mBio® is an open access online journal published by the American Society for Microbiology to make microbiology research broadly accessible. The focus of the journal is on rapid publication of cutting-edge research spanning the entire spectrum of microbiology and related fields. It can be found online at

The American Society for Microbiology is the largest single life science society, composed of over 39,000 scientists and health professionals. ASM's mission is to advance the microbiological sciences as a vehicle for understanding life processes and to apply and communicate this knowledge for the improvement of health and environmental and economic well-being worldwide.

Jim Sliwa | EurekAlert!
Further information:

More articles from Life Sciences:

nachricht Gene therapy shows promise for treating Niemann-Pick disease type C1
27.10.2016 | NIH/National Human Genome Research Institute

nachricht 'Neighbor maps' reveal the genome's 3-D shape
27.10.2016 | International School of Advanced Studies (SISSA)

All articles from Life Sciences >>>

The most recent press releases about innovation >>>

Die letzten 5 Focus-News des innovations-reports im Überblick:

Im Focus: Etching Microstructures with Lasers

Ultrafast lasers have introduced new possibilities in engraving ultrafine structures, and scientists are now also investigating how to use them to etch microstructures into thin glass. There are possible applications in analytics (lab on a chip) and especially in electronics and the consumer sector, where great interest has been shown.

This new method was born of a surprising phenomenon: irradiating glass in a particular way with an ultrafast laser has the effect of making the glass up to a...

Im Focus: Light-driven atomic rotations excite magnetic waves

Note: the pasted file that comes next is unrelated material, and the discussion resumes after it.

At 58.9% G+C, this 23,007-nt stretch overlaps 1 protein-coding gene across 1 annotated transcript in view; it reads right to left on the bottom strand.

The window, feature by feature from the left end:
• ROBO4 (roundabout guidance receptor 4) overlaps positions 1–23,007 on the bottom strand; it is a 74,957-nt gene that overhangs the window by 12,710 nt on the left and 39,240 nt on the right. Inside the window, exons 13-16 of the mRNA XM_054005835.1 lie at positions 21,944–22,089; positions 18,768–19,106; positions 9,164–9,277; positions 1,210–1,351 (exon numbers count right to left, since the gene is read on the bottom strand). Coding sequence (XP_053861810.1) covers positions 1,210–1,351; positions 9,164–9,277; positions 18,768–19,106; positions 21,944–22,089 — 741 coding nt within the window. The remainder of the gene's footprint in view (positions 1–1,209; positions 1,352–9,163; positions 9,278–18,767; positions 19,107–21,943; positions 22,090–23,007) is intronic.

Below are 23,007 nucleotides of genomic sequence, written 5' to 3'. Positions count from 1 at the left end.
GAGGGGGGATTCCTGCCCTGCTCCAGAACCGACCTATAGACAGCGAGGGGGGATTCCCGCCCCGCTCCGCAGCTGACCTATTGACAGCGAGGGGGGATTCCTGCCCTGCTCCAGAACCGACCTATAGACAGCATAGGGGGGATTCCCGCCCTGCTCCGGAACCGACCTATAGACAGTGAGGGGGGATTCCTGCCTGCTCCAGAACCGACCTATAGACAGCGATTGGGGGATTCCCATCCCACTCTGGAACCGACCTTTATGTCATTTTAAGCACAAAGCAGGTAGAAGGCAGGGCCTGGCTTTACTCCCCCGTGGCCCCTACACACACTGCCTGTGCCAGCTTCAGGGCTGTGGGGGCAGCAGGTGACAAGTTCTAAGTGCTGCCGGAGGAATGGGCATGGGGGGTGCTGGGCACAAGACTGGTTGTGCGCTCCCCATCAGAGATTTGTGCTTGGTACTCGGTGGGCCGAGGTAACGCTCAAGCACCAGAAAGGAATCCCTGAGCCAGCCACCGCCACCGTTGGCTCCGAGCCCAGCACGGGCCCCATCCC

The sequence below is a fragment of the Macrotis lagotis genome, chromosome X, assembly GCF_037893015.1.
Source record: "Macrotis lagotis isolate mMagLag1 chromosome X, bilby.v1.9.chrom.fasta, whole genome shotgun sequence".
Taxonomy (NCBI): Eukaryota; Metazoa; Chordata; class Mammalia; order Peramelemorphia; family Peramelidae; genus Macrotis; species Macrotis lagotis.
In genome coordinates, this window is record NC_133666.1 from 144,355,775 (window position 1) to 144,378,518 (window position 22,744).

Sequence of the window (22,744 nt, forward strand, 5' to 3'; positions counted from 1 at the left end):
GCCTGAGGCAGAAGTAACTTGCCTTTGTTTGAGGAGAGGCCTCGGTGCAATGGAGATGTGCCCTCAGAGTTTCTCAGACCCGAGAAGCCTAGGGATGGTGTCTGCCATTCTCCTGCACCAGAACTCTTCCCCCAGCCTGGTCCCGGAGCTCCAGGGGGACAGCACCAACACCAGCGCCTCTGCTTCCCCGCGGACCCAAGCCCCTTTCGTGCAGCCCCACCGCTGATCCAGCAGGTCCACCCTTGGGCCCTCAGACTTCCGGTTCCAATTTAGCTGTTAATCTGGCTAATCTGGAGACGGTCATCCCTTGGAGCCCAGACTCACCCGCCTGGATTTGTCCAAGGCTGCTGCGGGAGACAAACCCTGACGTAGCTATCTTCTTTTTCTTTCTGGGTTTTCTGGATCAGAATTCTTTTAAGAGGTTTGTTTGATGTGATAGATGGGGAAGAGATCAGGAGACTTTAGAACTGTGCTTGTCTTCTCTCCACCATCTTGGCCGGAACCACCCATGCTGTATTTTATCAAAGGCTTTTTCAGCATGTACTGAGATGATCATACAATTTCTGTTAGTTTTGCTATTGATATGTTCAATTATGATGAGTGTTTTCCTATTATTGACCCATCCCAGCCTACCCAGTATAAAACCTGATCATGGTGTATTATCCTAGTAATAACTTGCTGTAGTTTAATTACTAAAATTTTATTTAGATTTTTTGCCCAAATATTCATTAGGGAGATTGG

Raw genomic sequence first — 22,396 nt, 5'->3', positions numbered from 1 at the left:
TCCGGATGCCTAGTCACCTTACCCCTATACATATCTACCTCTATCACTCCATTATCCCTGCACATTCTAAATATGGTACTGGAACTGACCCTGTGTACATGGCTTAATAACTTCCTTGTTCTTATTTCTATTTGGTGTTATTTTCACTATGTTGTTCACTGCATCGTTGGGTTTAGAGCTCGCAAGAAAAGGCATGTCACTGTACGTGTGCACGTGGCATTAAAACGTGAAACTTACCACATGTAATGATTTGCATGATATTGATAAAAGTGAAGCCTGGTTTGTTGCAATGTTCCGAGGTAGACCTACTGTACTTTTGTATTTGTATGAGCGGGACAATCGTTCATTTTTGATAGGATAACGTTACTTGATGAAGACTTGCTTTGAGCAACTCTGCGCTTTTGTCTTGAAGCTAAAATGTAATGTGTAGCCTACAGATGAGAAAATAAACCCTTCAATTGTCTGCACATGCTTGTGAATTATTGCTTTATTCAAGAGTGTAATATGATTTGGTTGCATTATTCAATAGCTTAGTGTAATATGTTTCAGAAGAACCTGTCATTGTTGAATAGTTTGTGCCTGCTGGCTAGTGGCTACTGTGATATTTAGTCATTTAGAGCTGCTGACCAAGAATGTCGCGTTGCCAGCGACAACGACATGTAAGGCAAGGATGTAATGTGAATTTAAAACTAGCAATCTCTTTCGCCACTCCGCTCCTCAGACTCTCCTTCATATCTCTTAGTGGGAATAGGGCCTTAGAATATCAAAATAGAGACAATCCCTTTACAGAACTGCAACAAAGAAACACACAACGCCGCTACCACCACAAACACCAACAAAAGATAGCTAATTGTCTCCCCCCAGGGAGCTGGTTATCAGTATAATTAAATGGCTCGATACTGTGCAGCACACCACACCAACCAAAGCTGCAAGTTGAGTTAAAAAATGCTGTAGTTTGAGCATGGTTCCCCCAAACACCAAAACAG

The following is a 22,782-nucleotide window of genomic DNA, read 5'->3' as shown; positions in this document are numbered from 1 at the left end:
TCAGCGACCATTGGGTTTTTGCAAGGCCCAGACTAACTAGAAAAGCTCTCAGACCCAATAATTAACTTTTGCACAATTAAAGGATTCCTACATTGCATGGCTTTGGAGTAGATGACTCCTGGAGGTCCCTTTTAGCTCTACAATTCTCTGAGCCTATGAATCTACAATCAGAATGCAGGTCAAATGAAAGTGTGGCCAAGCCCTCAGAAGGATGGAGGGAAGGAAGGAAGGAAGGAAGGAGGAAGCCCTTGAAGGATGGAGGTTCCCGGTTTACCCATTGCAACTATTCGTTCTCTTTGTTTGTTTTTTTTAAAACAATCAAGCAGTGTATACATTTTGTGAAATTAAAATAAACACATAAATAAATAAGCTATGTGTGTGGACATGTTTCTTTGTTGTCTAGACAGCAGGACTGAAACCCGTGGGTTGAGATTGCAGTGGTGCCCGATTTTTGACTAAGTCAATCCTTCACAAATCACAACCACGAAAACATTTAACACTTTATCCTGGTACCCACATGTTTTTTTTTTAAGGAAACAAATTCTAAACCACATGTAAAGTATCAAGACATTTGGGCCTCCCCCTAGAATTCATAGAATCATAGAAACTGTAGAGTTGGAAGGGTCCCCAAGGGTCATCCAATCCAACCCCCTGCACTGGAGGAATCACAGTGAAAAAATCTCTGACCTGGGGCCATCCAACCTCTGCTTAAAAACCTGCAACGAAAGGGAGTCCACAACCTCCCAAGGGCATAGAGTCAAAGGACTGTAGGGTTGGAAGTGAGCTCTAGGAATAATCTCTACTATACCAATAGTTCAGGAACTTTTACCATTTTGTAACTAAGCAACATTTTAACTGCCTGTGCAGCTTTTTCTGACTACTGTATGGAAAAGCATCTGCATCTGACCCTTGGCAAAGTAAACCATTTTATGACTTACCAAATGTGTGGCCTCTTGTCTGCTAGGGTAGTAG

Terahertz excitation of selected crystal vibrations leads to an effective magnetic field that drives coherent spin motion

Controlling functional properties by light is one of the grand goals in modern condensed matter physics and materials science. A new study now demonstrates how...

Im Focus: New 3-D wiring technique brings scalable quantum computers closer to reality

Researchers from the Institute for Quantum Computing (IQC) at the University of Waterloo led the development of a new extensible wiring technique capable of controlling superconducting quantum bits, representing a significant step towards to the realization of a scalable quantum computer.

"The quantum socket is a wiring method that uses three-dimensional wires based on spring-loaded pins to address individual qubits," said Jeremy Béjanin, a PhD...

Im Focus: Scientists develop a semiconductor nanocomposite material that moves in response to light

In a paper in Scientific Reports, a research team at Worcester Polytechnic Institute describes a novel light-activated phenomenon that could become the basis for applications as diverse as microscopic robotic grippers and more efficient solar cells.

A research team at Worcester Polytechnic Institute (WPI) has developed a revolutionary, light-activated semiconductor nanocomposite material that can be used...

Im Focus: Diamonds aren't forever: Sandia, Harvard team create first quantum computer bridge

By forcefully embedding two silicon atoms in a diamond matrix, Sandia researchers have demonstrated for the first time on a single chip all the components needed to create a quantum bridge to link quantum computers together.

"People have already built small quantum computers," says Sandia researcher Ryan Camacho. "Maybe the first useful one won't be a single giant quantum computer...

All Focus news of the innovation-report >>>



Event News

#IC2S2: When Social Science meets Computer Science - GESIS will host the IC2S2 conference 2017

14.10.2016 | Event News

Agricultural Trade Developments and Potentials in Central Asia and the South Caucasus

14.10.2016 | Event News

World Health Summit – Day Three: A Call to Action

12.10.2016 | Event News

Latest News

How nanoscience will improve our health and lives in the coming years

27.10.2016 | Materials Sciences

OU-led team discovers rare, newborn tri-star system using ALMA

27.10.2016 | Physics and Astronomy

'Neighbor maps' reveal the genome's 3-D shape

27.10.2016 | Life Sciences

More VideoLinks >>>